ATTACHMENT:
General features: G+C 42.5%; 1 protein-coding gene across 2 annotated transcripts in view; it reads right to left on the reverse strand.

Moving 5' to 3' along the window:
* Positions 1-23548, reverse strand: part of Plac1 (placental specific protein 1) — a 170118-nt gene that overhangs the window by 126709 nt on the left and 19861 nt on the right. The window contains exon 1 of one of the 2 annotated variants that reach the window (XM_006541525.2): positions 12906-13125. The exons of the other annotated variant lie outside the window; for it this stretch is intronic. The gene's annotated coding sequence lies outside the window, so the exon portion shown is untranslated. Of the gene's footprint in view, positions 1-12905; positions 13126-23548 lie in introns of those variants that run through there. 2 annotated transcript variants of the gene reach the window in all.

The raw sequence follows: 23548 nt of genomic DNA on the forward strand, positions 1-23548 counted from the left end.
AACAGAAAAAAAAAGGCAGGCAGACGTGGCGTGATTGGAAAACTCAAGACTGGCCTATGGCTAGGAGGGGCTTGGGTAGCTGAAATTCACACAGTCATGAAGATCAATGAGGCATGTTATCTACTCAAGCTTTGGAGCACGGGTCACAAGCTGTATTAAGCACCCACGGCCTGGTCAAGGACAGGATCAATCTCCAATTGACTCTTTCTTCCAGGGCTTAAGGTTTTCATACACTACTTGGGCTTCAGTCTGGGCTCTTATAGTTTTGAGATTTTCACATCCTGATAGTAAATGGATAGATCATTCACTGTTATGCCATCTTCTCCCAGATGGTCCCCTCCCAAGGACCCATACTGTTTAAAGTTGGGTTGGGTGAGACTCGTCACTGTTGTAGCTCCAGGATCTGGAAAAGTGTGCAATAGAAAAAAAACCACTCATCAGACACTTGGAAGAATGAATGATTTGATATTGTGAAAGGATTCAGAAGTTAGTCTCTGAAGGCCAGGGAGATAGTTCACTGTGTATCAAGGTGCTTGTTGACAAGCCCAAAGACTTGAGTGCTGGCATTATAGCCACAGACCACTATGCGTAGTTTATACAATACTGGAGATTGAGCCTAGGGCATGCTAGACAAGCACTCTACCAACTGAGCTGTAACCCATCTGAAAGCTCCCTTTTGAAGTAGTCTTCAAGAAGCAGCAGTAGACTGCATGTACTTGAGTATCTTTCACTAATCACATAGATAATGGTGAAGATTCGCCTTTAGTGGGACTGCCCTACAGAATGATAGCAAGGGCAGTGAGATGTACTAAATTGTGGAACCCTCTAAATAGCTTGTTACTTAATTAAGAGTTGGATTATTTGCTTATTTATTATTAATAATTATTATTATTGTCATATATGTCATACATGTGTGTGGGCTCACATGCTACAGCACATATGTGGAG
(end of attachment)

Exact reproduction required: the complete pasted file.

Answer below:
General features: G+C 42.5%; 1 protein-coding gene across 2 annotated transcripts in view; it reads right to left on the reverse strand.

Moving 5' to 3' along the window:
* Positions 1-23548, reverse strand: part of Plac1 (placental specific protein 1) — a 170118-nt gene that overhangs the window by 126709 nt on the left and 19861 nt on the right. The window contains exon 1 of one of the 2 annotated variants that reach the window (XM_006541525.2): positions 12906-13125. The exons of the other annotated variant lie outside the window; for it this stretch is intronic. The gene's annotated coding sequence lies outside the window, so the exon portion shown is untranslated. Of the gene's footprint in view, positions 1-12905; positions 13126-23548 lie in introns of those variants that run through there. 2 annotated transcript variants of the gene reach the window in all.

The raw sequence follows: 23548 nt of genomic DNA on the forward strand, positions 1-23548 counted from the left end.
AACAGAAAAAAAAAGGCAGGCAGACGTGGCGTGATTGGAAAACTCAAGACTGGCCTATGGCTAGGAGGGGCTTGGGTAGCTGAAATTCACACAGTCATGAAGATCAATGAGGCATGTTATCTACTCAAGCTTTGGAGCACGGGTCACAAGCTGTATTAAGCACCCACGGCCTGGTCAAGGACAGGATCAATCTCCAATTGACTCTTTCTTCCAGGGCTTAAGGTTTTCATACACTACTTGGGCTTCAGTCTGGGCTCTTATAGTTTTGAGATTTTCACATCCTGATAGTAAATGGATAGATCATTCACTGTTATGCCATCTTCTCCCAGATGGTCCCCTCCCAAGGACCCATACTGTTTAAAGTTGGGTTGGGTGAGACTCGTCACTGTTGTAGCTCCAGGATCTGGAAAAGTGTGCAATAGAAAAAAAACCACTCATCAGACACTTGGAAGAATGAATGATTTGATATTGTGAAAGGATTCAGAAGTTAGTCTCTGAAGGCCAGGGAGATAGTTCACTGTGTATCAAGGTGCTTGTTGACAAGCCCAAAGACTTGAGTGCTGGCATTATAGCCACAGACCACTATGCGTAGTTTATACAATACTGGAGATTGAGCCTAGGGCATGCTAGACAAGCACTCTACCAACTGAGCTGTAACCCATCTGAAAGCTCCCTTTTGAAGTAGTCTTCAAGAAGCAGCAGTAGACTGCATGTACTTGAGTATCTTTCACTAATCACATAGATAATGGTGAAGATTCGCCTTTAGTGGGACTGCCCTACAGAATGATAGCAAGGGCAGTGAGATGTACTAAATTGTGGAACCCTCTAAATAGCTTGTTACTTAATTAAGAGTTGGATTATTTGCTTATTTATTATTAATAATTATTATTATTGTCATATATGTCATACATGTGTGTGGGCTCACATGCTACAGCACATATGTGGAG